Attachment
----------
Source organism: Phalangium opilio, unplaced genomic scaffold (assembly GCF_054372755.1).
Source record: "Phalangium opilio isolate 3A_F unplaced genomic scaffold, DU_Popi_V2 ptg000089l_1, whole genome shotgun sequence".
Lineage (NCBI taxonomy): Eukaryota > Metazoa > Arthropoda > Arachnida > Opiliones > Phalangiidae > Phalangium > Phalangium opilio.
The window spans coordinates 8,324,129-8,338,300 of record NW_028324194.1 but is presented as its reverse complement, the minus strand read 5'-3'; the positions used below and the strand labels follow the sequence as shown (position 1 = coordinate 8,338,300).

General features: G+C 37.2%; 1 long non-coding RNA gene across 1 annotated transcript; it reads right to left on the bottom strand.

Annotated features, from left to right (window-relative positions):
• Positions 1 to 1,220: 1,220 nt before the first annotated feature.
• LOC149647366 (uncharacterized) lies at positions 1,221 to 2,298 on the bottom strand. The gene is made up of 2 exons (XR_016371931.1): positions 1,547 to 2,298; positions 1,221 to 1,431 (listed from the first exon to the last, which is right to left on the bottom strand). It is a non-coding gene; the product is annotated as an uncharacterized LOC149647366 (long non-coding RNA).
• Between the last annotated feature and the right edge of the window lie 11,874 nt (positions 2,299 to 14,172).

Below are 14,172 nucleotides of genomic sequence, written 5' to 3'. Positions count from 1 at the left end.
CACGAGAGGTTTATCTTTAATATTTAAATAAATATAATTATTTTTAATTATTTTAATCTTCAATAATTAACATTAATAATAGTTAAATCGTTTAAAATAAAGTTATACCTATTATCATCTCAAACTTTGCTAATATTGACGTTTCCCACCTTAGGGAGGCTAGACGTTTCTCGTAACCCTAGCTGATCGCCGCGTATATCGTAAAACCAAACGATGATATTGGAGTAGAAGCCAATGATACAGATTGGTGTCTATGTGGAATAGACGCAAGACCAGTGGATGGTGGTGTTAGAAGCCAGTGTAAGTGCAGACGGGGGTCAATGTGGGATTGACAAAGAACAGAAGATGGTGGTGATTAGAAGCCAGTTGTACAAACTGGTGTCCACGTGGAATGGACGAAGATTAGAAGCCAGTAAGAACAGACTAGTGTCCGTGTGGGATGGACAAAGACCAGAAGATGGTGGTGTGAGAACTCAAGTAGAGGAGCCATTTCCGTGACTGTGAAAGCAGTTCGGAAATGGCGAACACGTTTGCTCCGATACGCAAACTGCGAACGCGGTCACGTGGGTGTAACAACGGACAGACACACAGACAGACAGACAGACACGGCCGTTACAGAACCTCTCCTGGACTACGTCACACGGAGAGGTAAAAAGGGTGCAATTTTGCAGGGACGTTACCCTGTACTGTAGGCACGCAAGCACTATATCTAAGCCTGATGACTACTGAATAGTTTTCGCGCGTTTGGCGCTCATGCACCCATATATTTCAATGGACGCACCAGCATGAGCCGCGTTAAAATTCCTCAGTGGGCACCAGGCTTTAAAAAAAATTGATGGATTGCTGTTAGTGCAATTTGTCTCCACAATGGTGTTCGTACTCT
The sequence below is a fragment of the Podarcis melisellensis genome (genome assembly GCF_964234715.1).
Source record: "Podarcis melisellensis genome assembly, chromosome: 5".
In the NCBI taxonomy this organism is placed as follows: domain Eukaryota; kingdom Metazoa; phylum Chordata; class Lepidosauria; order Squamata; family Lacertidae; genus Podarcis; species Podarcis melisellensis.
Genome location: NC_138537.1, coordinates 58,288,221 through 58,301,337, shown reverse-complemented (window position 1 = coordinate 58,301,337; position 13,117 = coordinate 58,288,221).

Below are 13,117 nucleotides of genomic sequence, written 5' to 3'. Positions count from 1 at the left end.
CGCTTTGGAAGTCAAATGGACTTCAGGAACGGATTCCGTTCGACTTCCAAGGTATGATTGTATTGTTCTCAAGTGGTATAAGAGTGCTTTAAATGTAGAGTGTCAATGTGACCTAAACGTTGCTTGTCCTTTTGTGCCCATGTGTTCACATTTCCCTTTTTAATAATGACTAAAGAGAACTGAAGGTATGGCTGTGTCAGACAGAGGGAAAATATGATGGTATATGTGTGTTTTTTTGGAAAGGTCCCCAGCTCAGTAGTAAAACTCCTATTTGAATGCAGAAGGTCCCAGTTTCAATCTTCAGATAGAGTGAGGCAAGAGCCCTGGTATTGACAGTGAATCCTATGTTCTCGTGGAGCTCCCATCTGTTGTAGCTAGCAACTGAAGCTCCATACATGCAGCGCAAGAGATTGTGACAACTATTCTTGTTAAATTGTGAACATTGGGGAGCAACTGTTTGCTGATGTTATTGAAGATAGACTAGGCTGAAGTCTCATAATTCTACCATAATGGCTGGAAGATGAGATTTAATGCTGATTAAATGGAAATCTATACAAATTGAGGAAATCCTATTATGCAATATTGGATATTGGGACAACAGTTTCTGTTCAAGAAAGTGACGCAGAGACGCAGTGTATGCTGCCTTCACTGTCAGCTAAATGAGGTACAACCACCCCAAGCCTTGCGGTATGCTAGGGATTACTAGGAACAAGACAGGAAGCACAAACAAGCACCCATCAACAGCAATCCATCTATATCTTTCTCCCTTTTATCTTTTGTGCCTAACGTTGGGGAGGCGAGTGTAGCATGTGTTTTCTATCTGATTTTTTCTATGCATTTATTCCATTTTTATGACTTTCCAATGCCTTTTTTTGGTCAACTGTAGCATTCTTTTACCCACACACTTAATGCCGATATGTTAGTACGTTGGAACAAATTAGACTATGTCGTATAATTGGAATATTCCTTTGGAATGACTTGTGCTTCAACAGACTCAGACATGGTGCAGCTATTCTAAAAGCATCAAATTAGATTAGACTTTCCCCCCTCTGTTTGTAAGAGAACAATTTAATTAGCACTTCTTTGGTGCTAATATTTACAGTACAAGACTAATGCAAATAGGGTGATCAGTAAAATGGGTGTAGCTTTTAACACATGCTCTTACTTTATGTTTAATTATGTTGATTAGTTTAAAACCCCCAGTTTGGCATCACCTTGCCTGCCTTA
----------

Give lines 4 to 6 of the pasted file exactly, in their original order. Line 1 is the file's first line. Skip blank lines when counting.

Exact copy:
The window spans coordinates 8,324,129-8,338,300 of record NW_028324194.1 but is presented as its reverse complement, the minus strand read 5'-3'; the positions used below and the strand labels follow the sequence as shown (position 1 = coordinate 8,338,300).

General features: G+C 37.2%; 1 long non-coding RNA gene across 1 annotated transcript; it reads right to left on the bottom strand.

Annotated features, from left to right (window-relative positions):